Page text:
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The price tag of obesity: $63.49/lb. per year
In 2013, Mexico overtook the US in the not-so-glamorous race as the "most obese country in the world". Though this was perhaps one of the very few occasions when we were happily yielding the title to someone else, it is not a guilt-free pass to start enjoying pizzas and sodas in your couch every Friday night. In fact, in a recent Gallup poll, the percentage of U.S. adults who are obese (Body Mass Index, BMI, of 30 or higher) continued to trend upward in 2014, reaching 27.7%. This marks a more than 2% increase from 2008's 25.5%. What make matters worse is more Americans are now classified as morbidly obese (BMI of 40.0 or higher). The same Gallup poll reported the highest level of morbidly obese prevalence since it started tracking 7 years ago.
Roadblocks to greater public awareness and action
In the face of obesity epidemic, we are not sitting still. The Department of Health and Human Services has made reducing obesity an official goal in its "Healthy People 2020" plan. Novo Nordisk recently launched the weight loss drug Saxenda® in the US, and may introduce the product in other markets in the near future.
However, there are still roadblocks to greater public action on obesity. Firstly, obesity is a chronic condition, which means the 'wear and tear' on people's health may not manifest until after many years, by which time some of the damage cannot be reversed. Moreover, obesity is a 'gateway' condition that increases the risk of comorbidities such as diabetes, cardiovascular diseases (myocardial infarction, stroke, congestive heart failure, etc.), depression, sleep apnea, and many others. Last but not the least, current research on obesity doesn't "strike a chord" with the general public. We need a value message that is succinct and cuts right into the heart of public concerns.
Microsimulation modeling on the economics of obesity
Accurately accounting for the economic consequences of obesity's comorbidities is key in unveiling the true nature of this chronic disease and thereby raising public awareness. Using our proprietary and validated Disease Prevention Microsimulation Model (DPMM), we simulated the onset of more than 30 conditions on an individual basis over 10 years.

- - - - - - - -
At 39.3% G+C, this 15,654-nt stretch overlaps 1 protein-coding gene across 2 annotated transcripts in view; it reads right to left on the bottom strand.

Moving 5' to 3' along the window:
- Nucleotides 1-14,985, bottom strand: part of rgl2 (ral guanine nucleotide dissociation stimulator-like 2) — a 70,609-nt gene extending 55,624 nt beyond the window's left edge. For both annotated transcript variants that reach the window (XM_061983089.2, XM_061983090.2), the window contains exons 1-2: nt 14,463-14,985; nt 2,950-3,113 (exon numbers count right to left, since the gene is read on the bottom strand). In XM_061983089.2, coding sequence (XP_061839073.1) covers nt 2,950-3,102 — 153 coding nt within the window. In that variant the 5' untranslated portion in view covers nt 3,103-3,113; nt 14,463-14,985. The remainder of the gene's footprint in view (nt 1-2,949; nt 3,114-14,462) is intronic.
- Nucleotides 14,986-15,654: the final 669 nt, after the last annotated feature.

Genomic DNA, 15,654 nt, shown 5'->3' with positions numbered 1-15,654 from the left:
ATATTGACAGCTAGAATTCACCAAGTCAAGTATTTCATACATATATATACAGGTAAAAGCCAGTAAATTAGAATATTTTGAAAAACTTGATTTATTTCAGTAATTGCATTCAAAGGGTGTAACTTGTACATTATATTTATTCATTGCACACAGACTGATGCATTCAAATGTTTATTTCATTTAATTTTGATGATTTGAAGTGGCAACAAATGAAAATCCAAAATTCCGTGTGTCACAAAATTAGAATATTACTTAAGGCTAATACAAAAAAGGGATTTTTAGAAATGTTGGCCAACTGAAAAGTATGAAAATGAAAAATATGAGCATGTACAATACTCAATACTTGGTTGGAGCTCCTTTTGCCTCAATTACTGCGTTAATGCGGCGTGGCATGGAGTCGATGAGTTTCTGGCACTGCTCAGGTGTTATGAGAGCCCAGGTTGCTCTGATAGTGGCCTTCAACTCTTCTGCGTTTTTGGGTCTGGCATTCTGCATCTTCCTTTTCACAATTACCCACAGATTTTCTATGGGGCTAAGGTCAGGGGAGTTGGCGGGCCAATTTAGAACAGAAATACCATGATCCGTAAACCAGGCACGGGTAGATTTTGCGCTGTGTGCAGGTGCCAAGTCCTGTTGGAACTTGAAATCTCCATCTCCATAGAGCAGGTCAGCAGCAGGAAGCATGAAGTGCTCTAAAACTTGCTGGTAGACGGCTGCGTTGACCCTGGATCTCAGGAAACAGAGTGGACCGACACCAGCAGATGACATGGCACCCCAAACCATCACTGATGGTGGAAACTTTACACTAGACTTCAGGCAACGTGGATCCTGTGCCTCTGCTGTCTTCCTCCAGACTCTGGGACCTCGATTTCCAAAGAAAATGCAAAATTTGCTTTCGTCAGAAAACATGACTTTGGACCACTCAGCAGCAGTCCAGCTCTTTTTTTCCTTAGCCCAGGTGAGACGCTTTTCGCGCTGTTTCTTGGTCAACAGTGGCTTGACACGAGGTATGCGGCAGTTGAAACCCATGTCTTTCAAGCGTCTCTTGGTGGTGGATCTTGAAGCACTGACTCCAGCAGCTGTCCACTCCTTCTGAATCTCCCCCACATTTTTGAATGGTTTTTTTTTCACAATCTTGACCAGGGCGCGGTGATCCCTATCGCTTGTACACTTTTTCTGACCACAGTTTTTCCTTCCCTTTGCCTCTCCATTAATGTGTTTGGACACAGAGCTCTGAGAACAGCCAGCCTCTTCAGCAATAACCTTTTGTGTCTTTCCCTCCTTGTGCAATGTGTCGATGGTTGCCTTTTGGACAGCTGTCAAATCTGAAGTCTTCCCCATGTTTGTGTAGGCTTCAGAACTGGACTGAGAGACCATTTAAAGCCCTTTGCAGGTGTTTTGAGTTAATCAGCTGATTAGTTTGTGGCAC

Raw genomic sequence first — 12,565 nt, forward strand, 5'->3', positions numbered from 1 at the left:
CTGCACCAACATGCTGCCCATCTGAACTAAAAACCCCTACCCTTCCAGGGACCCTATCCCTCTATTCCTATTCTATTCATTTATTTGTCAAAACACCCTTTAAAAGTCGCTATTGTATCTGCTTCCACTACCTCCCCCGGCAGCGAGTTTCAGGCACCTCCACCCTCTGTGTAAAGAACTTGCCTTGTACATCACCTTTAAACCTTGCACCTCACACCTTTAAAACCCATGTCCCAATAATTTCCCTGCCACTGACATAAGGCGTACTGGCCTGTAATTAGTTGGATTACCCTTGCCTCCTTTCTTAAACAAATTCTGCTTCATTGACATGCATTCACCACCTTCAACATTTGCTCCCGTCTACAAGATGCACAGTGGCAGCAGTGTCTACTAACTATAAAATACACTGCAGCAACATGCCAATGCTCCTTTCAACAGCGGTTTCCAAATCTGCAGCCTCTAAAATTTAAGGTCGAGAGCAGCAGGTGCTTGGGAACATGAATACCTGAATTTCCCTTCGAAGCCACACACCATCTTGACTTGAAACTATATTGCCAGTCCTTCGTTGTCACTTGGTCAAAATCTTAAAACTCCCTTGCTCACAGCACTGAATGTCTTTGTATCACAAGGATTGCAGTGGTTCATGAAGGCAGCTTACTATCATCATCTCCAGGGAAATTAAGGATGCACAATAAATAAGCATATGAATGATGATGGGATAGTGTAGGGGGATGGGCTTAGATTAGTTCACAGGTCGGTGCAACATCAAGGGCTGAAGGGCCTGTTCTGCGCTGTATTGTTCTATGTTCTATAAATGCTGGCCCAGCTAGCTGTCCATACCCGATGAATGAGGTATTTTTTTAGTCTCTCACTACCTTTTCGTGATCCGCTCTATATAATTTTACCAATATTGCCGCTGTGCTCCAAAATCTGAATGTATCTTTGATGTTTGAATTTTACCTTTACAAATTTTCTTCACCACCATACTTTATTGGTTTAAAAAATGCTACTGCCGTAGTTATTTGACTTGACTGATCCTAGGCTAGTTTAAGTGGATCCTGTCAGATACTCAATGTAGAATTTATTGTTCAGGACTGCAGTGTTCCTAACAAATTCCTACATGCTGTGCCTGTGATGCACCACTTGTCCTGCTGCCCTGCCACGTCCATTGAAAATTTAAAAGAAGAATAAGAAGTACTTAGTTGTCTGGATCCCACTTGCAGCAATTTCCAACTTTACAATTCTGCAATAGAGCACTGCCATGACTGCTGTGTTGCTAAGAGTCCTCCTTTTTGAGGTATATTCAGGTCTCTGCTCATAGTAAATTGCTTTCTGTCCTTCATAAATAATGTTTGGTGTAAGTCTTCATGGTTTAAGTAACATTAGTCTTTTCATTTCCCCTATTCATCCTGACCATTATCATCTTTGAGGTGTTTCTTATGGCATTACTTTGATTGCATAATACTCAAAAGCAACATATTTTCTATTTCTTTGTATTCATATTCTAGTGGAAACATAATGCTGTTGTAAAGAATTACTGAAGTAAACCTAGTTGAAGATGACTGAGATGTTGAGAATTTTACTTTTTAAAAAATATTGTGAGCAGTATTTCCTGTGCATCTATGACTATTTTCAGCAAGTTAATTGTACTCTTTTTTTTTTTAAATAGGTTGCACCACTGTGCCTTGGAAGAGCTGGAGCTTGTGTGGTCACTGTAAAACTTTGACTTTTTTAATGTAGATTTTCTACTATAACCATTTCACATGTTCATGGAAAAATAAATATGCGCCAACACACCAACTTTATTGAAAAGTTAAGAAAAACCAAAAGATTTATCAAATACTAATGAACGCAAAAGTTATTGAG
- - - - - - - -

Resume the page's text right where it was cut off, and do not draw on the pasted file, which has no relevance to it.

The risk factors of each condition is tied to a person's medical history, demographics (age, sex, race), and biometrics such as BMI, blood pressure, cholesterol level, blood glucose, and so on. All the risk factors are updated frequently in the simulation to reflect the ever changing prognosis of this person's health.
For the model prediction to be nationally representative, we studied records of 5,221 obese adults from 2005-2012 National Health and Nutrition Examination Survey (NHANES). The direct medical cost of this obese population is compared against that of another normal-weight population drawing from the same NHANES dataset with matching demographics.
The price tag of obesity
What we found is astonishing - compared to a similar normal-weight individual, every extra pound of weight for an average obese person in the US translates to a $63.49 increase in direct annual medical cost, covering physician office visits, prescription drugs, surgeries, and other direct medical services. "Burden of obesity" should never be a term in academic research only. It needs to be something each of us can think about and connect with in our everyday life, which will in turn lead to wider public actions to tackle obesity. Though our analysis is based in the US, similar studies can be carried out with proper population data in other countries.
So, the price tag for every pound of extra weight is, on average, $63.49 every year. The price tag will get even heftier as a person grows older, or becomes more obese. It turns out investing in your health will pay for itself after all.
Wayne Su is a senior life sciences consultant at IHS
Posted 14 July 2015
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